Yes, I know that "doing to do, better not to do" sounds like a phrase of the master Yoda but apart from the similarity with the pearls of the Star Wars character, I think it is not entirely wrong, especially when it comes to something that concerns your health, as in the case of physical activity and training. The idea of this post came to my mind the other day, observing a person who was "training" alone in a Box doing a series of exercises in the worst possible way. And not so much for the load, which in fact was a small thing, but for the attitude with which this guy performed the movements and for some of the movements themselves.
I state that I have always been a curious nerd and I hardly take what I hear for good, always trying to fully understand, beyond the clichés, even simply for personal culture; especially when there is the possibility of incurring some injury. And maybe I am exaggerated and even a little obsessive in always wanting to know why I have to do a certain thing, in a certain way, at a certain point, but this has allowed me to get up to date in one piece and with tangible benefits.
I understand very well that people generally do not have time to deepen things, taken as they are by the frenzy of their existence, even if often this frenzy is precisely the result of the lack of awareness that leads, in fact, to do things just to do them, without understanding why. or if you can do them differently and maybe avoid them altogether.
In my life I have been lucky enough to know and train with people who I like to define as naturally gifted for movements, persons able to learn and reproduce any movement pattern in a practically perfect way. Indeed No, not perfect; at CF-L2 we were taught that perfect is not to be said. Let's say optimal. I am talking about a few individuals who have this gift that makes them not only good at what they do, but also so beautiful and elegant to look at, which makes actually complex movements seem easy.
And I'm not necessarily referring to Olympic athletes or "professionals" but to people you can meet every day, in the box, in the gym, on the track, anywhere. They do well to train, compete, stand out, as if they have always done it and they are also absolutely aware of what they do. Aware in the sense that they have studied enough to understand the meaning of the movements they make and why it is better to do them in a certain way rather than another. They trust their coaches because they are able to evaluate and understand them and not just because they are nice. Coaches, the real ones, are almost never nice.
Maybe some of these athletes are not so naturally inclined to move well, but they put so much concentration on repeating their gestures in an attempt to improve every time, that in the end they still manage to be models. After all, training is needed precisely for this and not so much for a mere aesthetic or plastic purpose, but precisely to challenge oneself to do better and better.
Then there are the rest of the people, those who do not know what commitment is, do not know concentration and do everything they are told to do, by anyone, convinced that jumping and hanging around here and there brings some result of some kind, which they will never get, precisely because of their passive approach. The commitment is always noticeable, even if one is a motor illiterate; maybe he will not become an example, but surely thanks to conscious practice he will be able to look back and appreciate his own progress, which is not measured only on the scales.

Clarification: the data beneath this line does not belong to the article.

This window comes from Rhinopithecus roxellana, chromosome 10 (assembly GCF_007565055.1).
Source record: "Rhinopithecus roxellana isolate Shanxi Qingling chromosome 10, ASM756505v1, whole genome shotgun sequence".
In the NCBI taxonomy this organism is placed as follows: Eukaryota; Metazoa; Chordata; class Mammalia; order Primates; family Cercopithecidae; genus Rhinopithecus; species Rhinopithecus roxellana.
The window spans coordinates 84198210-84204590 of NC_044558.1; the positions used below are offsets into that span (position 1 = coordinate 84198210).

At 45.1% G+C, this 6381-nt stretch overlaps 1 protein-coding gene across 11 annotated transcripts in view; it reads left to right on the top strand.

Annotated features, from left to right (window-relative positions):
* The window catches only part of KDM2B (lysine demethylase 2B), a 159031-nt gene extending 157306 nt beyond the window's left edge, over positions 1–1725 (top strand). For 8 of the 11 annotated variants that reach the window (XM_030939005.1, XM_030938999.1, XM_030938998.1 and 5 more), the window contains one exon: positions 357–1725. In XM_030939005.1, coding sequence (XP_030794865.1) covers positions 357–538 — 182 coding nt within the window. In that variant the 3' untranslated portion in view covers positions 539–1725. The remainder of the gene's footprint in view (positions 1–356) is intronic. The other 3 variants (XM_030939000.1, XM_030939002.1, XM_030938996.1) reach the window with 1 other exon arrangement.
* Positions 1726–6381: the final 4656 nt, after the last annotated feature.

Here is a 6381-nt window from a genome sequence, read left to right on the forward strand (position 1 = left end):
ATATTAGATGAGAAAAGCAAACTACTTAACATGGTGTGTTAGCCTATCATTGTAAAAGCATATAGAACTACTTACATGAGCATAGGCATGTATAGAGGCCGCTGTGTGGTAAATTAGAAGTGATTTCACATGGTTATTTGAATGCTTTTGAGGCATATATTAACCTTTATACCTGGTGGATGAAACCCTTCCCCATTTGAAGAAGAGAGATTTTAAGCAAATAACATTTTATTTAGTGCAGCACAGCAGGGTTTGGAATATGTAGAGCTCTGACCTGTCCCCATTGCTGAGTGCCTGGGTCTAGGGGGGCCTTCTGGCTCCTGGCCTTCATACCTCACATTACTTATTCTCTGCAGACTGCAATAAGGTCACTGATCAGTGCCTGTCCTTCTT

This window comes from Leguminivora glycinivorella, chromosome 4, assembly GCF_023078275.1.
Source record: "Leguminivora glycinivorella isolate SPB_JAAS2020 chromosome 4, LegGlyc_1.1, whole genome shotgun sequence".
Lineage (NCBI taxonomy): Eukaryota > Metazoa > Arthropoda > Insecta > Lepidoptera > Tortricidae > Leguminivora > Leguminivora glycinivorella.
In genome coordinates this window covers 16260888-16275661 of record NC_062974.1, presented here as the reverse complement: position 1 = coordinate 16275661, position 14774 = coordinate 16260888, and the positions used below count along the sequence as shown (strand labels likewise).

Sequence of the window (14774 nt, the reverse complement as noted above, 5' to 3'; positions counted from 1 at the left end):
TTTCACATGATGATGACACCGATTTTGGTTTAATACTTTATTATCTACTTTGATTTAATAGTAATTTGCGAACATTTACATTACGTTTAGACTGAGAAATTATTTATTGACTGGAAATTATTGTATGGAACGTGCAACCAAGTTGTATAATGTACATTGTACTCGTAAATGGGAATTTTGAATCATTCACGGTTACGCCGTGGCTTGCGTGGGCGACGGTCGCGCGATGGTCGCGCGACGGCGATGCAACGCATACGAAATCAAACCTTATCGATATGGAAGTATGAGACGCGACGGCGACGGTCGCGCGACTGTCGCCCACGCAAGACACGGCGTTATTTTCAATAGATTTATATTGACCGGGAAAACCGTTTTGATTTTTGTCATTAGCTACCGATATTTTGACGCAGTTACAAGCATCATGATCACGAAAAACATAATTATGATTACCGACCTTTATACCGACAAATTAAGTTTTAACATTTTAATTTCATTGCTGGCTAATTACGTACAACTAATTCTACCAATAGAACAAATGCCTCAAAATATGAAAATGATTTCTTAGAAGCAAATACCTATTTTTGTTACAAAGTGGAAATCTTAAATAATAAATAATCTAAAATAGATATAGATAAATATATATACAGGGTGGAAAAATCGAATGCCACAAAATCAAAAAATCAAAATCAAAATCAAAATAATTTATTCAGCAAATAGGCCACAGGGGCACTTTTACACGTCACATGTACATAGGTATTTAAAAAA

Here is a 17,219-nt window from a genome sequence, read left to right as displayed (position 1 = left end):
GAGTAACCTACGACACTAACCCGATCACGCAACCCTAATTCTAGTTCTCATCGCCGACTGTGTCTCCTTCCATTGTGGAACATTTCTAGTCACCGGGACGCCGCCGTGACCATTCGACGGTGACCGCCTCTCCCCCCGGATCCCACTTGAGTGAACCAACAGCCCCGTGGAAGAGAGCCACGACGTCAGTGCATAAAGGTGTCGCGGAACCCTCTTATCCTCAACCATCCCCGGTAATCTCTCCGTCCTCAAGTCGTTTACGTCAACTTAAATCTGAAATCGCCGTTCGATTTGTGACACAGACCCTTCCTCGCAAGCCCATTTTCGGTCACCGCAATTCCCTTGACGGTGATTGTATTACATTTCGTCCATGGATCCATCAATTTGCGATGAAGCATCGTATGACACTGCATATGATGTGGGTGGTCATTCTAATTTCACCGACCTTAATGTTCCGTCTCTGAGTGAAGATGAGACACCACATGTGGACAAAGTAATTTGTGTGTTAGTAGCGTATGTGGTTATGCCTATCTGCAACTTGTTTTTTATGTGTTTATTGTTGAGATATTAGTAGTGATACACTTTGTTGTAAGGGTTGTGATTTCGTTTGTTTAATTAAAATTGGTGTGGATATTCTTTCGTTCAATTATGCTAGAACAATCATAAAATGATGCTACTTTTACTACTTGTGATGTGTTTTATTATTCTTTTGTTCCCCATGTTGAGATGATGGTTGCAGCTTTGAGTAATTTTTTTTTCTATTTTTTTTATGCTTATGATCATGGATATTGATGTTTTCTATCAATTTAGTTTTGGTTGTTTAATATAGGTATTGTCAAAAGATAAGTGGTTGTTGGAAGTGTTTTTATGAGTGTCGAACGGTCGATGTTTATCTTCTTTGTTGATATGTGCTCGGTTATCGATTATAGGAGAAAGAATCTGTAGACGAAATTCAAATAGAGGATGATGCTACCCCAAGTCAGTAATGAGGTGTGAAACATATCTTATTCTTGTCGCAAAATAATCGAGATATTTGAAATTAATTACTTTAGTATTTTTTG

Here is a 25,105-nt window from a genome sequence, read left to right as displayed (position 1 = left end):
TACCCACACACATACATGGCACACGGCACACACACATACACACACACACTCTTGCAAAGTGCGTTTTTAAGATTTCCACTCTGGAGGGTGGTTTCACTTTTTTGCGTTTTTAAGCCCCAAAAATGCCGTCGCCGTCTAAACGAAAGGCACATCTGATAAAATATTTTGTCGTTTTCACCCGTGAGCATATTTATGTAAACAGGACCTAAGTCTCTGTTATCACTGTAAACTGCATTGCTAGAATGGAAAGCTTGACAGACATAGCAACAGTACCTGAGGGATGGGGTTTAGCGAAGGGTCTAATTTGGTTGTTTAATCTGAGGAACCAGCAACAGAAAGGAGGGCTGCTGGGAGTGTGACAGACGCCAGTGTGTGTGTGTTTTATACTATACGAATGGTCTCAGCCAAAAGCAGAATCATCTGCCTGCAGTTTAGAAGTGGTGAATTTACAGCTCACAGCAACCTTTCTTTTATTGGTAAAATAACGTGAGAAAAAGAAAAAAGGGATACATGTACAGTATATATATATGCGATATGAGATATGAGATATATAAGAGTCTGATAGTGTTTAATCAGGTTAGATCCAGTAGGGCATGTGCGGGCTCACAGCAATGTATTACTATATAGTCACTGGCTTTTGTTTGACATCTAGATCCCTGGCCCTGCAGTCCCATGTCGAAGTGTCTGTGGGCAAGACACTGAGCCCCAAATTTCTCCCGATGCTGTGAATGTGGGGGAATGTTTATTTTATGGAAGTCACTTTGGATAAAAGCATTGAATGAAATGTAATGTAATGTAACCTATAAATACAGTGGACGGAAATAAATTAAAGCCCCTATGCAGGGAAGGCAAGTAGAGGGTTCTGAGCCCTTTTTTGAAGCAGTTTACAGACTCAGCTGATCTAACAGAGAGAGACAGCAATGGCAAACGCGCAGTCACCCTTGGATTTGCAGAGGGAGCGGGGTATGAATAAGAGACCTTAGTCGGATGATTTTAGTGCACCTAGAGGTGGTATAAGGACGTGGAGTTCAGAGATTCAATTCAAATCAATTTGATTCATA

And so I go back to the person I was talking about at the beginning, struggling with a sit-up attempt, which probably no one has ever corrected or that maybe someone has corrected but to no avail. And then some push-ups and so on other exercises. I think it was a sort of circuit because he repeated the same sequence at least three times and each time he felt the same disinterest in doing something that was probably imposed but not wanted. Or wanted but not for himself, how much more to please someone else. I do not know. The only thing I know is that it made me so sad to see a person waste their time doing something just to do it. Maybe he could use that time to do something she did best at, that would give her more satisfaction. And she instead she was there, in the wrong place doing the wrong thing.
Who am I to judge? Nobody, indeed I often realize that I too am part of that group of motor illiterates but, at least, I put commitment and determination to the limit of stubbornness, in doing what I have chosen to do and that I have chosen to understand, study and apply. And I apply myself, a bit like when at school I learned to write in cursive and wrote pages after pages of "L - F" and "S" that just couldn't.
I train hard because I chose it. Someone didn't force it on me, nobody made me do it. I chose. I also pay to do it and therefore, all the more reason, I put in 100 percent of what I have in terms of ability, concentration and awareness. Otherwise I would do something else. But it satisfies me and whatever effort I have to make I do it, knowing where it will take me. For myself.
I believe that each of us owes to himself the commitment to do the best possible in what he does and not because he has to compare himself with others, but to demonstrate to himself that he can do it, even if it is perhaps very difficult and not will come to excel. This is why when I enter a box and see those classes made up of people who seem to be reluctantly placed there, who perform exercises and movements just to perform them, who complain about everything, I wonder if it would not have been better for them to save the money. subscription and dedicating themselves to something could have given them greater satisfaction and fulfillment.
I don't know, maybe I'm too severe, but I wonder if I'm the only one who thinks like that or if there is someone else who sees it the same way.